Seafood industry participants emerging from tough economic conditions in 2023 see an emphasis on the Alaska and U.S. origin of their products as a major selling point for 2024.
Most agreed during discussions at the Alaska Seafood Marketing Institute’s (ASMI) annual “All Hands on Deck” meeting in Anchorage Nov. 2-4 that an ASMI logo on all Alaska seafood products, along with the word “Alaska” itself, improved the retail marketability of all seafood harvested in the state.
The group further said adding the ASMI logo to all packaging, from frozen to canned, as well as seafood industry attire, helps promote wild Alaska seafood.
The concept of highlighting the affordability, ease and accessibility of retail product forms across media channels and increasing consumer public relations program partnerships with influencers was strongly recommended by ASMI’s communications committee. Members argued that there’s a need to shift the perception of Alaska seafood from a luxury, indulgence or special occasion item to an easy, affordable, every day, every meal option for any budget.
Addressing issues like climate impact and stock health, while highlighting industry efforts related to climate action, was also recommended during the communications discussion.
Domestic marketers called for making the Alaska story personal by increasing interactions with harvesters, and including them in videos, podcasts and in-store demonstrations. Information can be shared on social media channels to boost outreach, while educating harvesters about current global markets and supply-chain structure.
Participants in lengthy discussions on domestic marketing during the three-day meeting also recommended education on the proper treatment and handling of products by distributors and retailers to ensure quality seafood display cases. They also said ASMI’s “Cook It Frozen” campaign should be refreshed to educate consumers on how to prepare frozen seafood products.
Those engaged in international marketing also embraced the idea of highlighting the country of origin, using the ASMI label and including the word Alaska in packaging to make it clear when a product is American seafood harvested in Alaska.
Focusing on markets that have a positive relationship with the U.S. and appreciate Alaska’s gold standard fisheries management process was an action recommended by ASMI’s international marketing committee.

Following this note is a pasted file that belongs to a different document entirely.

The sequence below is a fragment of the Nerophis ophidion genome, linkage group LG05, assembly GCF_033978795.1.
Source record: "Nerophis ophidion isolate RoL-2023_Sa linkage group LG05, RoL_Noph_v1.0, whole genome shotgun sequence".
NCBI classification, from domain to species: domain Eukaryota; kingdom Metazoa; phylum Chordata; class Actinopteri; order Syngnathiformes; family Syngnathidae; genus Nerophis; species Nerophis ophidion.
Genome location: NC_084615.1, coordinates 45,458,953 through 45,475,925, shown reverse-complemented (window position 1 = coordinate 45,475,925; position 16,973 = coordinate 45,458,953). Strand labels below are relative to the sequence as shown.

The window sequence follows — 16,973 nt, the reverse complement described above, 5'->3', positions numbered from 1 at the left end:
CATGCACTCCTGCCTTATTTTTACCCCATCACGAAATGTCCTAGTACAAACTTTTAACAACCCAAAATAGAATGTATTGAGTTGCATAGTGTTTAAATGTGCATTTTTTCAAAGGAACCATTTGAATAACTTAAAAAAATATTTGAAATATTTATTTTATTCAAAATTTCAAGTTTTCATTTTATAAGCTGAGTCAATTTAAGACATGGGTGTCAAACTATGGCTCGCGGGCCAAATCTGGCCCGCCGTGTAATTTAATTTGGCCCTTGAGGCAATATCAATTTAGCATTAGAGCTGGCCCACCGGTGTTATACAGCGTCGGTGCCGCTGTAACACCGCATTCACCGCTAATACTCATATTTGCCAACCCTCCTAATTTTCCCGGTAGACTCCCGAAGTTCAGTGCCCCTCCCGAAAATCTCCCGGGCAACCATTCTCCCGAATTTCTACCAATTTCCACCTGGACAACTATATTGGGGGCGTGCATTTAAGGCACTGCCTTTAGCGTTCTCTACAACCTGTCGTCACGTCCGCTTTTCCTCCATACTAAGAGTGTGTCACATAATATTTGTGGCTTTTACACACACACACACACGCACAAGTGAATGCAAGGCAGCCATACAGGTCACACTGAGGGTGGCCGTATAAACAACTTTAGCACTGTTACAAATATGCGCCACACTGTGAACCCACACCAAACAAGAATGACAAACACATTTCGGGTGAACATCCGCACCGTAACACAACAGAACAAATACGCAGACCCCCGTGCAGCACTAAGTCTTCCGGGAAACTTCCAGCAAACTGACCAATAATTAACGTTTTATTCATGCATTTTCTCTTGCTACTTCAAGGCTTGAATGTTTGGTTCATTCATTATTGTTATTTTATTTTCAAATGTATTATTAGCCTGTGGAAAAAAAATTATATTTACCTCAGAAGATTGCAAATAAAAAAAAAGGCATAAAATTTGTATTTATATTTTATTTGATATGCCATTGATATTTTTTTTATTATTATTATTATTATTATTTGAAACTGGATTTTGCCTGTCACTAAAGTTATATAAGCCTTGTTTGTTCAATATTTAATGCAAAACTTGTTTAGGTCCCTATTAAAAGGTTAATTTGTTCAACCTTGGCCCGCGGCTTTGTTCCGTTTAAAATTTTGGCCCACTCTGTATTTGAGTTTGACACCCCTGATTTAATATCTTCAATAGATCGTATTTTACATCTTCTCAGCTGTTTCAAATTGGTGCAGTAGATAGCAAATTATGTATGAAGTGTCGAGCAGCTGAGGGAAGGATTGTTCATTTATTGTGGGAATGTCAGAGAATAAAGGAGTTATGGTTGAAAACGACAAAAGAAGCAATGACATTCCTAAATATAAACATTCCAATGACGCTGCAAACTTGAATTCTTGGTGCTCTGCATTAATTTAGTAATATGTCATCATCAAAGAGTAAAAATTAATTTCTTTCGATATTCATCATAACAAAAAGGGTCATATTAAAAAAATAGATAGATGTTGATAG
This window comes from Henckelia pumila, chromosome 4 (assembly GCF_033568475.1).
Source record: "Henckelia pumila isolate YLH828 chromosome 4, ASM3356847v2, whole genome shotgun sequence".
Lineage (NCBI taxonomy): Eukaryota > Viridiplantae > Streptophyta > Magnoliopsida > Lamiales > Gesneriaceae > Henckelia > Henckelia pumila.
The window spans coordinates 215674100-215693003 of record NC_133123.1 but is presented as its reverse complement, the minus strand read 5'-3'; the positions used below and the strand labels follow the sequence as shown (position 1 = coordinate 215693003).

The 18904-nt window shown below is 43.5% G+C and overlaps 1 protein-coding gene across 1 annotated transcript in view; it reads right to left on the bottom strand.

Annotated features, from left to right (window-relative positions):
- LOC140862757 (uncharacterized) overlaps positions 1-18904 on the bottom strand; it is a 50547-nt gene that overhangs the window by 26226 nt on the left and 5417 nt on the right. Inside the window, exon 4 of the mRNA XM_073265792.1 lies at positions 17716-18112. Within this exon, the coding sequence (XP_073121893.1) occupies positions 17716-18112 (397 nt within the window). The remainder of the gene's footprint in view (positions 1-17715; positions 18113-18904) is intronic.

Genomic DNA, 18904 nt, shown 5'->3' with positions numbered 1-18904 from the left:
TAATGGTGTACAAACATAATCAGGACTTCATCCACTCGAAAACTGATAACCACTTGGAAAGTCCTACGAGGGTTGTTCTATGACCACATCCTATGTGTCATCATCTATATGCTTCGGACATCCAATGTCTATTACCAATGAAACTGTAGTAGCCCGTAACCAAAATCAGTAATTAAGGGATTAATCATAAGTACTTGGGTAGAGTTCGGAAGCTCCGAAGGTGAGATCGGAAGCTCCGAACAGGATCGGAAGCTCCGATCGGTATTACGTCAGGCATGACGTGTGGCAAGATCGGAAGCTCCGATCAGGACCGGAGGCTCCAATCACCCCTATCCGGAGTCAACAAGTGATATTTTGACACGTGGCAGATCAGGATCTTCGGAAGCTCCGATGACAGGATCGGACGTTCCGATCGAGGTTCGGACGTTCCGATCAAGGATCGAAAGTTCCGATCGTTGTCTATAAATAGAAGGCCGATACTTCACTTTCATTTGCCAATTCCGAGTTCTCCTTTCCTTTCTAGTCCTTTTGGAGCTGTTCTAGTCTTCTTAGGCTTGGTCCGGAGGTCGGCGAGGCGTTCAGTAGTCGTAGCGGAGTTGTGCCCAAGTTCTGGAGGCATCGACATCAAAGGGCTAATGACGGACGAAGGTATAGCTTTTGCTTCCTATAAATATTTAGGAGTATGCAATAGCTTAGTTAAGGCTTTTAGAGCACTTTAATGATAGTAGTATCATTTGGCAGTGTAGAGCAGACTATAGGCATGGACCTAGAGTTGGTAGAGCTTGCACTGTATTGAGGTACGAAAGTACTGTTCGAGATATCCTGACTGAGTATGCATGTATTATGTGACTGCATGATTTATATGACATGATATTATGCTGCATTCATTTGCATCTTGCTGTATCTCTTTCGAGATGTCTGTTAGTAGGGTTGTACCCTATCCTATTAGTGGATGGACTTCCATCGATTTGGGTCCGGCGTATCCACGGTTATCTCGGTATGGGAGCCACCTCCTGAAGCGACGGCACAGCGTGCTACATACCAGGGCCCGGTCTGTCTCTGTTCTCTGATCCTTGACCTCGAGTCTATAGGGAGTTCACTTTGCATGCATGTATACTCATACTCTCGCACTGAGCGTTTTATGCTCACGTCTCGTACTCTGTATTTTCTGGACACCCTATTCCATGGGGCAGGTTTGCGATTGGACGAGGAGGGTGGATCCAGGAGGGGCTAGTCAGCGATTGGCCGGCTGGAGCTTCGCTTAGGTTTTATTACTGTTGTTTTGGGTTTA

Participants on both the domestic and international marketing committees both identified the importance of education on proper treatment and handling of product by distributors and retailers to ensure quality in seafood displays as one of their major challenges.
From the international marketing committee, there was also a recommendation to consider how to separate Alaska seafood sustainability or responsible management from the rest of the brands making sustainability claims.
The same committee recommended giving the industry a refresher on ASMI’s Responsible Fisheries Management (RFM) program, perhaps during the 2024 “All Hands on Deck.”
Discussion groups also had specific recommendations for different species, including halibut/sablefish, salmon, shellfish and whitefish.
For halibut/sablefish, they recommended partnering with a reputable celebrity chef, culinary school and/or research and development chef to create an education campaign on how to cut, cook and add value to small sablefish and to explore use of smoked sablefish in international markets.
Exploring the use of online promotions to support online sales to be delivered to consumers directly a practice in many Asian countries, was also recommended.
For salmon, the species committee recommended that ASMI provide technical support on seafood counter display best practices for retailers, including handling techniques for counter staff, and informing consumers about the quality of frozen products.
Among the key challenges for salmon products, they said, are competing on both a domestic and global scale with Russia. To help harvesters they recommended investing in partnership opportunities, such as the United Fishermen of Alaska, and educating harvesters regarding real-time market conditions.
The species committee on shellfish urged targeting holidays for crab promotion in retail and food service, continuing to promote the value of Bairdi crab in domestic markets, increasing scallop promotion and highlighting Alaska origin in labeling. Challenges facing the crab market include uncertain harvest limits, fluctuating biomasses of species, the state of the economy and exchange rates.
The species committee on whitefish recommended highlighting the affordability, accessibility and quality of frozen Alaska whitefish species and seeking more directed funding to build demand at retail and food-service markets, including sharing home preparation and convenience recipes.
The biggest challenge facing whitefish sales was identified by the whitefish species committee as the fact that most whitefish is caught by trawl gear, with U.S. trawl fisheries facing criticism by the news media. That negative messaging fails to acknowledge that Alaska trawl fisheries are sustainably managed and have a low carbon footprint, particularly compared to trawl fisheries outside of U.S. jurisdiction, they said.
The recommendation was to improve communications including managing response to negative media, emphasizing the highly sustainable management of Alaska’s fisheries and noting that such management remains strong despite the impact of climate change stocks.